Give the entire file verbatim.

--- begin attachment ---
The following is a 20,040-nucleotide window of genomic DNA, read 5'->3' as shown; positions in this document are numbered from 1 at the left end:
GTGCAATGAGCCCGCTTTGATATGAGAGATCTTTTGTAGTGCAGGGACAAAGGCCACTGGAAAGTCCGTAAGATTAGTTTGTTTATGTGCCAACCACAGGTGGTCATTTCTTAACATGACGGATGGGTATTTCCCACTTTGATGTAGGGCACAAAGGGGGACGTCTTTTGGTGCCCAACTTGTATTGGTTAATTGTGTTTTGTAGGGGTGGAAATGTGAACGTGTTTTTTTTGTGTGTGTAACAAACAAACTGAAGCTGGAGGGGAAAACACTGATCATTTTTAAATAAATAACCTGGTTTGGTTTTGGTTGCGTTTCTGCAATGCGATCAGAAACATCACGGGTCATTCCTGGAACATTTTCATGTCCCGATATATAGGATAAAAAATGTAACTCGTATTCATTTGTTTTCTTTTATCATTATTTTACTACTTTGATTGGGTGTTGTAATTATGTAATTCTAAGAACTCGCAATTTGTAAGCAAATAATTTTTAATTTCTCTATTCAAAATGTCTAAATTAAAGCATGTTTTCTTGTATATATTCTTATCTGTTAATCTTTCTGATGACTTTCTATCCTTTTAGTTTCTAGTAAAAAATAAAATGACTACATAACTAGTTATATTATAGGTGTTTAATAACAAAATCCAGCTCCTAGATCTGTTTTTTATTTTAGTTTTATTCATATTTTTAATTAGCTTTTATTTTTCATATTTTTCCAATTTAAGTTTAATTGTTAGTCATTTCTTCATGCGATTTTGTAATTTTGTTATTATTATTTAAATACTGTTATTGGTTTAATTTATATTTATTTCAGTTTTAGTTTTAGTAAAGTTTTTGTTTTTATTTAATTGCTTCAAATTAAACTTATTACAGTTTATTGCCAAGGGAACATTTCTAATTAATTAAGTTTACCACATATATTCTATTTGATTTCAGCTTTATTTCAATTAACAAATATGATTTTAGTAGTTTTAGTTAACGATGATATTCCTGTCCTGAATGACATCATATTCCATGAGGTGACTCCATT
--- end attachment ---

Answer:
The following is a 20,040-nucleotide window of genomic DNA, read 5'->3' as shown; positions in this document are numbered from 1 at the left end:
GTGCAATGAGCCCGCTTTGATATGAGAGATCTTTTGTAGTGCAGGGACAAAGGCCACTGGAAAGTCCGTAAGATTAGTTTGTTTATGTGCCAACCACAGGTGGTCATTTCTTAACATGACGGATGGGTATTTCCCACTTTGATGTAGGGCACAAAGGGGGACGTCTTTTGGTGCCCAACTTGTATTGGTTAATTGTGTTTTGTAGGGGTGGAAATGTGAACGTGTTTTTTTTGTGTGTGTAACAAACAAACTGAAGCTGGAGGGGAAAACACTGATCATTTTTAAATAAATAACCTGGTTTGGTTTTGGTTGCGTTTCTGCAATGCGATCAGAAACATCACGGGTCATTCCTGGAACATTTTCATGTCCCGATATATAGGATAAAAAATGTAACTCGTATTCATTTGTTTTCTTTTATCATTATTTTACTACTTTGATTGGGTGTTGTAATTATGTAATTCTAAGAACTCGCAATTTGTAAGCAAATAATTTTTAATTTCTCTATTCAAAATGTCTAAATTAAAGCATGTTTTCTTGTATATATTCTTATCTGTTAATCTTTCTGATGACTTTCTATCCTTTTAGTTTCTAGTAAAAAATAAAATGACTACATAACTAGTTATATTATAGGTGTTTAATAACAAAATCCAGCTCCTAGATCTGTTTTTTATTTTAGTTTTATTCATATTTTTAATTAGCTTTTATTTTTCATATTTTTCCAATTTAAGTTTAATTGTTAGTCATTTCTTCATGCGATTTTGTAATTTTGTTATTATTATTTAAATACTGTTATTGGTTTAATTTATATTTATTTCAGTTTTAGTTTTAGTAAAGTTTTTGTTTTTATTTAATTGCTTCAAATTAAACTTATTACAGTTTATTGCCAAGGGAACATTTCTAATTAATTAAGTTTACCACATATATTCTATTTGATTTCAGCTTTATTTCAATTAACAAATATGATTTTAGTAGTTTTAGTTAACGATGATATTCCTGTCCTGAATGACATCATATTCCATGAGGTGACTCCATT